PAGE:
Now, I’m seeing finding yourself as the door out of Wonderland. Or maybe you really just need somebody to wake you up.

What’s the “Porpoise?”

Posted On November 17, 2009

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I’m having some trouble finding a reason for chapter 10 to even exist. I’ve looked through it over and over again and can’t find anything symbolic, no deeper meaning, no hidden lesson, nothing that hints towards drugs and sex, nothing that makes fun of politics, nothing.

All I can find is the usual play on words and confusing conversation.

The Mock Turtle and Gryphon kind of remind me of the March Hare and Mad Hatter except not as witty and energetic. They tell all these odd stories that are logical but don’t make sense to us. Their stories have a lot of play on words like ‘porpoise’ and ‘whitings’ and ‘soles and eels’. They cause a lot of confusion, and like the Caterpillar make her recite poems. Unlike the other chapters there are all more parodies on early poems in this chapter, I don’t know if there is something important about that. Why does Carroll make fun of some many published writings? Why were there a bulk of parodies in this chapter? I don’t know.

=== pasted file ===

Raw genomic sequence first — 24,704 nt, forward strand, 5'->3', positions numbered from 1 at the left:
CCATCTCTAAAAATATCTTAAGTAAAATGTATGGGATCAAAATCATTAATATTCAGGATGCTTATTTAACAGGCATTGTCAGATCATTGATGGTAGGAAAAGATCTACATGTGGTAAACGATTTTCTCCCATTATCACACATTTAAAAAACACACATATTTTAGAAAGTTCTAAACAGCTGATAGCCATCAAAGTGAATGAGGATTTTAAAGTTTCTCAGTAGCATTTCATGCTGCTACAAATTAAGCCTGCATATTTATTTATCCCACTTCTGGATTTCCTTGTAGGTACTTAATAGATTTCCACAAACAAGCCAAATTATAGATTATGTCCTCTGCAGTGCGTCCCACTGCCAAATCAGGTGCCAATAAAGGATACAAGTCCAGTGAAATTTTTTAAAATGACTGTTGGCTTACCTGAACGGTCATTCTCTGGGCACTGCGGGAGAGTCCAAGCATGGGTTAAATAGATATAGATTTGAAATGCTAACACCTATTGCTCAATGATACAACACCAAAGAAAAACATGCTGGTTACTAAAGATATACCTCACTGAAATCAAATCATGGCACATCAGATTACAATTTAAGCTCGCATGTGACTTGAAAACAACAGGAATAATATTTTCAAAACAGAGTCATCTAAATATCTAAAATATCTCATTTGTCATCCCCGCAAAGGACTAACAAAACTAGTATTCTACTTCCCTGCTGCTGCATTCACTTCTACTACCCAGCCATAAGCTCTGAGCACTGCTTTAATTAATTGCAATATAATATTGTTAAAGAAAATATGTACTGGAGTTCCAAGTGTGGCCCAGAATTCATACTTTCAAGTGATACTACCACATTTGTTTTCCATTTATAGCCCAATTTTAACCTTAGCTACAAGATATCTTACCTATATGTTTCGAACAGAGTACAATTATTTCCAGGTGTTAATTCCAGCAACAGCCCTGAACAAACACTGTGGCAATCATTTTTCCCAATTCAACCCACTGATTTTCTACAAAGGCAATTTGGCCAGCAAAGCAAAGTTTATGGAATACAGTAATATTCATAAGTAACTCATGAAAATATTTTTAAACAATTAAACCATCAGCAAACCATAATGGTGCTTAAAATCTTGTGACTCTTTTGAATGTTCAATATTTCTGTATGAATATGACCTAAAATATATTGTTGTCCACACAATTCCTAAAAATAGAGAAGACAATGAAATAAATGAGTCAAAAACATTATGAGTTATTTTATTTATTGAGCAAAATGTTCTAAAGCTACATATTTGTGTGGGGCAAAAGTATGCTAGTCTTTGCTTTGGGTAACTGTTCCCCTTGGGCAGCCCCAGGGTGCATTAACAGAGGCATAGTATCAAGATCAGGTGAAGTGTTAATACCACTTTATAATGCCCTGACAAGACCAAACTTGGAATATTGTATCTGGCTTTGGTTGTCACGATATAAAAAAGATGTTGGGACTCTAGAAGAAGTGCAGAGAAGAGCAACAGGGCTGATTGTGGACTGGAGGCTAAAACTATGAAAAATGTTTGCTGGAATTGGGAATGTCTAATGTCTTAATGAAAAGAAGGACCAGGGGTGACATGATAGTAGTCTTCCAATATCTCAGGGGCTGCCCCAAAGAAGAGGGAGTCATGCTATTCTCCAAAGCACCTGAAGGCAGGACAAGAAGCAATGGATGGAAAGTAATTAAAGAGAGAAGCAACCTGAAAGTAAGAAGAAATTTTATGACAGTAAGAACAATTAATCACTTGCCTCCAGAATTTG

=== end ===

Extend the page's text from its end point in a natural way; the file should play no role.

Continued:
So basically, this blog was just written for people to comment on it and help me find a ‘porpoise’ to this chapter 🙂 Because I’ve tried and have not succeeded.

The Confusion of Dreams and Reality

Posted On November 15, 2009

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This post was sparked by Abbie P.’s post, ” ‘It’s hard to say that I’d rather stay awake when I’m asleep’ – Owl City (Fireflies)”

In her post she posed the question:

“If sanity is the ability to tell the difference between a dream and reality, does that make Alice insane?”